New party's wins leave Delhi leadership unclearDecember 9, 2013 @ 2:05 am
NEW DELHI (AP) - A new political party pledging to sweep corruption from the Indian capital made surprising gains in state elections, grabbing a huge share of votes from the incumbent Congress party and leaving Delhi with no clear leader on Monday _ and no party willing to form a coalition.
The fledgling Aam Aadmi Party, or Common Man's Party, seized 28 of Delhi's 70 assembly seats just nine months after its formation. The Hindu nationalist Bharatiya Janata Party took first place with 31, while Congress was left with a meager eight, a stunning decline from its previous 43.
All three ruled out entering into a governing alliance, leaving the capital in a leadership lurch and raising the possibility of new elections.
"Since I don't have the magic number of 36, I really cannot be part of the government formation in Delhi," the BJP's chief ministerial candidate, Harsh Vardhan, said after the election results were released late Sunday.
The Aam Aadmi Party was just as adamant about remaining on the outside.
"We are not going to form the government. We will sit in the opposition," top AAP member Yogendra Yadav said, according to the Press Trust of India news agency. "We have not got a majority, so it is very surprising that the No. 1 party (BJP) is not ready to form the government and telling us to do so."
The statements seemed to suggest that neither party would seek to form an insecure minority government that would have to rely on outside support. The idea of poaching Congress members appeared anathema to both parties bent on giving the capital's 17 million people a fresh start.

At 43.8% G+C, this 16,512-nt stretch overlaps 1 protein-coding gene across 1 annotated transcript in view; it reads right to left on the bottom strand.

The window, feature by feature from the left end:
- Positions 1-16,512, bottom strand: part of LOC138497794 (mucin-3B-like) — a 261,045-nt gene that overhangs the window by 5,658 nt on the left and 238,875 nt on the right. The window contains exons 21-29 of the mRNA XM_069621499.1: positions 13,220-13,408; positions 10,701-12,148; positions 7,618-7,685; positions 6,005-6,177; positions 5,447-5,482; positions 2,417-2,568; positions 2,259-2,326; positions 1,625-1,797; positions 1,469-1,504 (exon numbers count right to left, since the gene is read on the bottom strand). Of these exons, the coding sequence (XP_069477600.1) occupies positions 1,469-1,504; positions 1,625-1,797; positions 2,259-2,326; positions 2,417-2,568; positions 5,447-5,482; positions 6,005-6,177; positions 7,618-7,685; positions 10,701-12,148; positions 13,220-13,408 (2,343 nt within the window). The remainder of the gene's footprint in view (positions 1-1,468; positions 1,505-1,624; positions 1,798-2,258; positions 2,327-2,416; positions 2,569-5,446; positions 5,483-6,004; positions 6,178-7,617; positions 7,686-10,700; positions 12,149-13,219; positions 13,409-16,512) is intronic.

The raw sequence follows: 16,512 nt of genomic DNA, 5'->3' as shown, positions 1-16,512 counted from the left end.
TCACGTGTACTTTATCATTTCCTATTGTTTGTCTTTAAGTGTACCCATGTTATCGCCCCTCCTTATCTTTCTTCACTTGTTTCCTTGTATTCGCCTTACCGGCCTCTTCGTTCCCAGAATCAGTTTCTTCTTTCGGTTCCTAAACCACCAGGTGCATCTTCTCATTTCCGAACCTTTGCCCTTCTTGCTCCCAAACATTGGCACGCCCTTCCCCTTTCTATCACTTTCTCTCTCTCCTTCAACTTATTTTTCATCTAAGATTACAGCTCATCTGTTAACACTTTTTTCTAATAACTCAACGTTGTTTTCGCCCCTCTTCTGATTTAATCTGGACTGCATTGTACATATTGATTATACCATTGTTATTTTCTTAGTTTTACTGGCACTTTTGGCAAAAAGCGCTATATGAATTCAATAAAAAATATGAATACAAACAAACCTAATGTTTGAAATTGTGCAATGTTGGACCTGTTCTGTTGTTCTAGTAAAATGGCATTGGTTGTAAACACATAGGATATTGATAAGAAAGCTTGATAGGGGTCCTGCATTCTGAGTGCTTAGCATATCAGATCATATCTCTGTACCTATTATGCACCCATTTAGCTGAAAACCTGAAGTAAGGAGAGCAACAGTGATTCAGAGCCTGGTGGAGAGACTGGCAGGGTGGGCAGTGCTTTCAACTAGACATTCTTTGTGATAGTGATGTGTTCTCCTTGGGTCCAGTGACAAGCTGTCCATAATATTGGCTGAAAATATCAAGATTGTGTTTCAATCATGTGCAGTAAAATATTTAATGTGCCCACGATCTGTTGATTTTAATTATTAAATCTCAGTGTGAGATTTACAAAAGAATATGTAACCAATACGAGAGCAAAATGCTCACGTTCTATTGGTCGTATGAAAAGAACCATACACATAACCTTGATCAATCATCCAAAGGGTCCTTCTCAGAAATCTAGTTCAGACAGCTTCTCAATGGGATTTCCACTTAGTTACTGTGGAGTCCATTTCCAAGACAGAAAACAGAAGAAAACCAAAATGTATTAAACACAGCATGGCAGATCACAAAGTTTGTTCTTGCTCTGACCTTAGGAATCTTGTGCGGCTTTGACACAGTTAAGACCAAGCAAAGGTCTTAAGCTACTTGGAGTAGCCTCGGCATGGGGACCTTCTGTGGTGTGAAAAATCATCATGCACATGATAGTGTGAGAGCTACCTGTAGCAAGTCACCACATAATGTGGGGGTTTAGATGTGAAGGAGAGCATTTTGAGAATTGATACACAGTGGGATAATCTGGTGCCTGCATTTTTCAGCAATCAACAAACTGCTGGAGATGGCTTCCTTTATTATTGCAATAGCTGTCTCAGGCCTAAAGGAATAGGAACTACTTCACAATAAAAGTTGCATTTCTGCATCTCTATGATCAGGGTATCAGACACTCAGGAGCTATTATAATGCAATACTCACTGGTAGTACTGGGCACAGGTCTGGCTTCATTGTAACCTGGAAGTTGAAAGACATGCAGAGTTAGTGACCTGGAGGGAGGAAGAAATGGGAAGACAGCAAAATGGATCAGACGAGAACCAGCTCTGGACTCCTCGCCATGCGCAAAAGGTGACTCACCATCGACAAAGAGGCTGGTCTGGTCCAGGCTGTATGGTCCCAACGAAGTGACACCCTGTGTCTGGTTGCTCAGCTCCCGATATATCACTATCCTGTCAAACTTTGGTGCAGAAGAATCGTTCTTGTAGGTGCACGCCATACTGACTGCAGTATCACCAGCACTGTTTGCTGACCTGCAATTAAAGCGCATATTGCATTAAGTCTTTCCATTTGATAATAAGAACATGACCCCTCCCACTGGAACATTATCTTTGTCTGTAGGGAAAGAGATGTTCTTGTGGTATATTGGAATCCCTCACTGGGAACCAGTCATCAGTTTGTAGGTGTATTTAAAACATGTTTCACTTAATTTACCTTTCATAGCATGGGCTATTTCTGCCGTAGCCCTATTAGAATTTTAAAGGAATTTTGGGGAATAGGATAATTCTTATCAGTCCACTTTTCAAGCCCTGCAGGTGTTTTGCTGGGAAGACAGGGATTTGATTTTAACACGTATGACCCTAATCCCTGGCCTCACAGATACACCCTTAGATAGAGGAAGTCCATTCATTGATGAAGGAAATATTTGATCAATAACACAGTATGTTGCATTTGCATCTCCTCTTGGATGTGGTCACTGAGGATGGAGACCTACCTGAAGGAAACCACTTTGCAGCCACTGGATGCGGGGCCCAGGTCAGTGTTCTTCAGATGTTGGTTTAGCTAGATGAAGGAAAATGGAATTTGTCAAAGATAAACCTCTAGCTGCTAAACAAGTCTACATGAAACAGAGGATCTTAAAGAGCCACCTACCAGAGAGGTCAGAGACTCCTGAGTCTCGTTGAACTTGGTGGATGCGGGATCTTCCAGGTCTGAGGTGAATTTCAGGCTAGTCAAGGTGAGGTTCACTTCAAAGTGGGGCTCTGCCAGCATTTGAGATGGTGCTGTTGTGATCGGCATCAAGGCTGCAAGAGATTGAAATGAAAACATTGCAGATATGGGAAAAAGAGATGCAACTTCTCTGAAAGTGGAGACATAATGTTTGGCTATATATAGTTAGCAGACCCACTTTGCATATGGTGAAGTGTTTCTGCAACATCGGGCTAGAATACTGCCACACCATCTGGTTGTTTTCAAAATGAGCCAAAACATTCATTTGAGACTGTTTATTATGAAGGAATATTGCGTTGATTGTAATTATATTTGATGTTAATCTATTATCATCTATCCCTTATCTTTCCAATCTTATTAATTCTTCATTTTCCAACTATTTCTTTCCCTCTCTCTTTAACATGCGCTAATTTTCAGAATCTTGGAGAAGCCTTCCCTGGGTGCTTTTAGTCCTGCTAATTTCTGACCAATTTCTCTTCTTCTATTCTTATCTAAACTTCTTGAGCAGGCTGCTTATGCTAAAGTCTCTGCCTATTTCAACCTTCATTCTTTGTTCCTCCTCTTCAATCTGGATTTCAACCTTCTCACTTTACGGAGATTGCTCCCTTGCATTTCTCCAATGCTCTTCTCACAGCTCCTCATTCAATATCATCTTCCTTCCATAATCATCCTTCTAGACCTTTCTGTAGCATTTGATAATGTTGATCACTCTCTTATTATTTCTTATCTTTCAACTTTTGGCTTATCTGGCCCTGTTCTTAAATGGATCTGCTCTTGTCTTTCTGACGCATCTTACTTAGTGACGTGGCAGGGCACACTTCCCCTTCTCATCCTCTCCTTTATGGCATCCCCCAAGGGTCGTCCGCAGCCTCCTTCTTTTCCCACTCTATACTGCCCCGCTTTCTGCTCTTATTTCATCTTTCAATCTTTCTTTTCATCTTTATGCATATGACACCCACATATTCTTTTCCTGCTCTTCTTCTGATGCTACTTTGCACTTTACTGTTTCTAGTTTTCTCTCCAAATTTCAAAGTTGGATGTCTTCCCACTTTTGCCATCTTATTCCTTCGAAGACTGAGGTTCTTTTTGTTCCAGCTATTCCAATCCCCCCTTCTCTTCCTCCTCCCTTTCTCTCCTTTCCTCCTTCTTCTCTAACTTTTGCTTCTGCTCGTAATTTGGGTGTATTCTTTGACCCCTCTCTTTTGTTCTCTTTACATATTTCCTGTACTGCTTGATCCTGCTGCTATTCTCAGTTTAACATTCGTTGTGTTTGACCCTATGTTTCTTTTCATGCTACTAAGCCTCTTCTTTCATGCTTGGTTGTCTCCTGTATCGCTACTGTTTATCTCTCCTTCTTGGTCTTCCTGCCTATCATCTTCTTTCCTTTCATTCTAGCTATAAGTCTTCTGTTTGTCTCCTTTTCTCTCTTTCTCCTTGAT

"I don't believe in coalition politics," said AAP's founder, Arvind Kejriwal, a former tax accountant who last year organized enormous anti-corruption protests that helped make India's systematic graft a subject of national outrage.
Delhi may be left with a nonpartisan caretaker administration until new elections can be held.
Experts said the AAP's success in the capital, which it hopes to repeat in nationwide elections next year, resulted from its singular focus on eliminating the corruption that plagues all levels of Indian government, from top officials embroiled in multimillion-dollar scandals to minor bureaucrats demanding token bribes for basic services.
The party chose a broom as its symbol, signifying its promise to sweep government clean.
It carried out a two-pronged campaign _ reaching out to university professors, activists and students by social media while sending hundreds of volunteers into Delhi's poorest neighborhoods.
The platform hit a nerve. Already reeling from runaway inflation and slowing economic growth, Delhi residents have become incensed over graft.
"What was incredible was the cross-section support for AAP from top-level elites to rickshaw drivers and house cleaners, from rich, poor, young and old," Delhi-based independent political analyst Arati Jerath said. "The dominant emotion was disillusionment with mainstream parties and traditional politics, with their cold, mathematical calculations over how to woo voters."
The Washington-based Global Financial Integrity institute estimates that bribery, corruption and kickbacks in India have resulted in at least $462 billion being secreted in foreign accounts since 1948. In 2010, Indians moved $1.6 billion overseas, according to the watchdog, which listed India in the top 10 countries sending illicit funds abroad.
Leaders of the Congress party _ long the dominant force in Indian politics _ pledged a period of soul-searching to analyze what went wrong in the elections. Congress also lost by landslides to BJP in the states of Rajasthan, Chhattisgarh and Madhya Pradesh.
"We will introspect and take action to rectify our mistakes," Congress leader Sonia Gandhi said, before calling an emergency meeting of party officials Monday.
Votes were still being counted in northeast Mizoram state, with results expected late Monday.
Follow Katy Daigle on Twitter at twitter.com/katydaigle
(Copyright 2013 The Associated Press. All rights reserved. This material may not be published, broadcast, rewritten or redistributed.)
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